Links – 29/03/07 – Part 2

Sell Shanghai(FT)

PM: All those Shanghai suckers who are about to discover what a market crash feels like.
NH: Oh, you selling China again?
PM: Too right!!! I’m putting a four-star SELL on Shanghai right now.
PM:
PM:
PM:
PM:
NH: Why now?
PM: Well, Shanghai was only up another 2.4% last night – fourth straight day of gains. New intraday high etcetc.
PM: Oh, and ICBC – industrial and commercial bank of china – was up 6.4 per cent. It’s now bigger than Bank of America.
NH: No! it was bust a couple of years ago – on paper at least.

Hands up for a Housing Crash!(dailyreckoning)

is that if home prices in the US have peaked, and are expected to stay below that peak on a real price basis for the next three years, then the Fed will cut rates and cut them significantly over the next few years in order to revigorate an anemic US economy

Edit your workspace(zenhabits)

If you’re at work, look around you — how many things are on your desk? How many things are up on the walls around you? How cluttered is your computer desktop? Are there piles of things around your desk? All of these things are visual distractions, and as we are visual creatures, our minds do not let us ignore them. They pull for our attention, and stress us out.

Retire Rich(livelearninvest)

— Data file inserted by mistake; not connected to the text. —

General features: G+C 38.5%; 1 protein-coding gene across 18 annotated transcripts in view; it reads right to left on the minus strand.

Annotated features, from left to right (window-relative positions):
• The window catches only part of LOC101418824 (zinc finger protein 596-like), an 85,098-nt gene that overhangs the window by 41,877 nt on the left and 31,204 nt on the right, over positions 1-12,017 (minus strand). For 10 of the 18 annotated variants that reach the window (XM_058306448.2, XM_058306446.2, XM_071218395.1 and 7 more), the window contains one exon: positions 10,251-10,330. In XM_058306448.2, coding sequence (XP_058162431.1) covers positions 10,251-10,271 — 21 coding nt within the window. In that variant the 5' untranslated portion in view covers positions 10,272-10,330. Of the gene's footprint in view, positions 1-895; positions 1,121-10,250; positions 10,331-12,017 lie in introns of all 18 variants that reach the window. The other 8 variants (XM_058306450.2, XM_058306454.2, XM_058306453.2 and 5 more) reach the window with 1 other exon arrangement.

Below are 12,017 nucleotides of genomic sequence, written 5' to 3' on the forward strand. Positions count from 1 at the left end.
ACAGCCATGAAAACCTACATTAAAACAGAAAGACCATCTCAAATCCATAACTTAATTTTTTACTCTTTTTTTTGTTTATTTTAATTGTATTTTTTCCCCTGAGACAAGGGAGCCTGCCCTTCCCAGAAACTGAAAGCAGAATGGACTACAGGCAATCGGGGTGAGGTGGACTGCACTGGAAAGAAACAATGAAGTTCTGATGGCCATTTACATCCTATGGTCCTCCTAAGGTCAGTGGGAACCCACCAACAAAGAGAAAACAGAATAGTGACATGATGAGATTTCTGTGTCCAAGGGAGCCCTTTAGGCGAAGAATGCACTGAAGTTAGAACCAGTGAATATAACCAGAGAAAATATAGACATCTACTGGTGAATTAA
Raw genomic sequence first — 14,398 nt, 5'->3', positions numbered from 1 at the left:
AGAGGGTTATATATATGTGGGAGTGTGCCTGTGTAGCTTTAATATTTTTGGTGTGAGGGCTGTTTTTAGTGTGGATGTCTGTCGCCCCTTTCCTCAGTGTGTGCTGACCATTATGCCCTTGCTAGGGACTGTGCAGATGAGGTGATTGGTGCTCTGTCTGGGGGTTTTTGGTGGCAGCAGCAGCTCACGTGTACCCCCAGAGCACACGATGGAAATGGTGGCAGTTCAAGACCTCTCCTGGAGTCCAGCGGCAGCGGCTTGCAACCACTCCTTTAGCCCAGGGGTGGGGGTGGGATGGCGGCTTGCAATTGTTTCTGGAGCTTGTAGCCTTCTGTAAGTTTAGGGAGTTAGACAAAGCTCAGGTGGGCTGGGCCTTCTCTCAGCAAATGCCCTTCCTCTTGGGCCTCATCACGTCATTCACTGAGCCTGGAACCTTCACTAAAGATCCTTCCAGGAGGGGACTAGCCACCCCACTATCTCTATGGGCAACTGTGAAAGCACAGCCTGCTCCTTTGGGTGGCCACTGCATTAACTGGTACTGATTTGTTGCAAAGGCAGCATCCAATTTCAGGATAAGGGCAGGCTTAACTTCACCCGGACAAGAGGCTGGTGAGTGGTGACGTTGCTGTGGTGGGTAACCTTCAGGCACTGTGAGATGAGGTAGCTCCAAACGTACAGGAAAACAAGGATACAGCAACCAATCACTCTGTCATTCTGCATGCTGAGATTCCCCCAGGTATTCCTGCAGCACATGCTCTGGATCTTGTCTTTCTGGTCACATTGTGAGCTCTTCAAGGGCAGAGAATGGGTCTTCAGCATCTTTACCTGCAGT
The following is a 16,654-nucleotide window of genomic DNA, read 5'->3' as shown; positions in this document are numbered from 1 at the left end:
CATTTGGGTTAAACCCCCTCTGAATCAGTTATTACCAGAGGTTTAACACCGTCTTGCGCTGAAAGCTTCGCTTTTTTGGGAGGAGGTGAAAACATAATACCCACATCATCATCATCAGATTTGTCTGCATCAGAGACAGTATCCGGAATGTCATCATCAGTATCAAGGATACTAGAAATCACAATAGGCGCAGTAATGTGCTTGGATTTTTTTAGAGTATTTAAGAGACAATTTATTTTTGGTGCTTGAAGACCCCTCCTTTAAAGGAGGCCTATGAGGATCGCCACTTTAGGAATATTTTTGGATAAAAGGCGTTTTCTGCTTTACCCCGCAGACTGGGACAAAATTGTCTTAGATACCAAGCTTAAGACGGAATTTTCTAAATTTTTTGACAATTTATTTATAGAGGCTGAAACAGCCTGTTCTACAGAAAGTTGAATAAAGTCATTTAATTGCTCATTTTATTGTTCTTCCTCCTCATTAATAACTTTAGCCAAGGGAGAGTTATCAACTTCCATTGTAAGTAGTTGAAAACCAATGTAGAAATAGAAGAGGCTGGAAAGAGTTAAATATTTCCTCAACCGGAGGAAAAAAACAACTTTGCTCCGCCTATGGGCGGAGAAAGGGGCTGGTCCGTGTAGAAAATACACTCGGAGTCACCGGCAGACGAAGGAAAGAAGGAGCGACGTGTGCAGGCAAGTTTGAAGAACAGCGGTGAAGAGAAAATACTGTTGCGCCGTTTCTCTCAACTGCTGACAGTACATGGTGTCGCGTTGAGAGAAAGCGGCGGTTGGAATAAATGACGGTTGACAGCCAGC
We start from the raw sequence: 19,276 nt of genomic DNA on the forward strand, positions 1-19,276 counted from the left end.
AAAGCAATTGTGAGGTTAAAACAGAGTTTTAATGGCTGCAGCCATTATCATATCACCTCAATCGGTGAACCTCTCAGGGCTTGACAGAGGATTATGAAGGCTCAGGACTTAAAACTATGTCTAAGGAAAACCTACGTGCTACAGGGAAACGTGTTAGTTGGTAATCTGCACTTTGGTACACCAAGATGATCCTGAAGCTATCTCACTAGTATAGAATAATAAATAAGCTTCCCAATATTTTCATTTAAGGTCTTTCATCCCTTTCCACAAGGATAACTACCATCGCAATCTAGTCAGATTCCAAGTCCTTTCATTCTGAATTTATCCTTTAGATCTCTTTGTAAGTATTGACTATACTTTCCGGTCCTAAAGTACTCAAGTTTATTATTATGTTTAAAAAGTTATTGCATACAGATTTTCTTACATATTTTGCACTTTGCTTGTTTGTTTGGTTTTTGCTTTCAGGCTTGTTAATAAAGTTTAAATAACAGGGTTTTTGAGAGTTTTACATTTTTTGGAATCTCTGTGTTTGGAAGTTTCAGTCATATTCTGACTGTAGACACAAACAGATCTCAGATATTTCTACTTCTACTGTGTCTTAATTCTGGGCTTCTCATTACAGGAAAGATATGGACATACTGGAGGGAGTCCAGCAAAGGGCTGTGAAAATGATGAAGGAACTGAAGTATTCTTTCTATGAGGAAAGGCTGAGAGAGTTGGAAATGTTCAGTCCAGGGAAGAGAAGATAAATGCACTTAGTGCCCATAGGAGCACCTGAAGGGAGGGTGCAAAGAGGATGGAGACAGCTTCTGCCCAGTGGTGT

This is a classic example of retiring poor. It’s where your yearly draw on your networth/savings is outpacing its returns. Eventually, your money runs out.

French Bubble (la bulle?)(telegraph)

French property construction plummeted 15.1pc in February and home prices have begun to slip in the first sign that America’s housing woes are spreading to Europe.

UK mortgage lending up(reuters)

British mortgage lending growth accelerated unexpectedly in February and home loan approvals also beat forecasts, suggesting the housing market is holding up despite three interest rate rises since last August.

Irish house prices into the abyss(UniversitycollegeDublin)

Offering no evidence except wishful thinking, estate agents and politicians
assure us that we have nothing to worry about: the Irish housing market can look
forward to a soft landing. If, however, we look at what has happened to other
small economies where sudden prosperity and easy credit drove house prices to
absurd levels, we should be very worried indeed.

Parabolic Money Supply(marketoracle)

It took us from 1620 until 1974 to create the first $1 trillion of US money stock. Every road, factory, bridge, school, factory, and house built, every unit of economic transaction that ever took place over those first 350 years required the creation of $1 trillion in money stock. But it only took 10 months to create the most recent $1 trillion and I don’t recall seeing an entire continent’s worth of factories, schools or bridges built during that time.

mortgage fraud(thedigeratilife)

Subprime mortgages and high rate loans are designed to help immigrants, low-income families and anyone with poor credit to purchase homes in heated markets. I find this whole concept quite incongruous, just like any kind of usurious debt scheme. When the market is heated, I always stay out of it.

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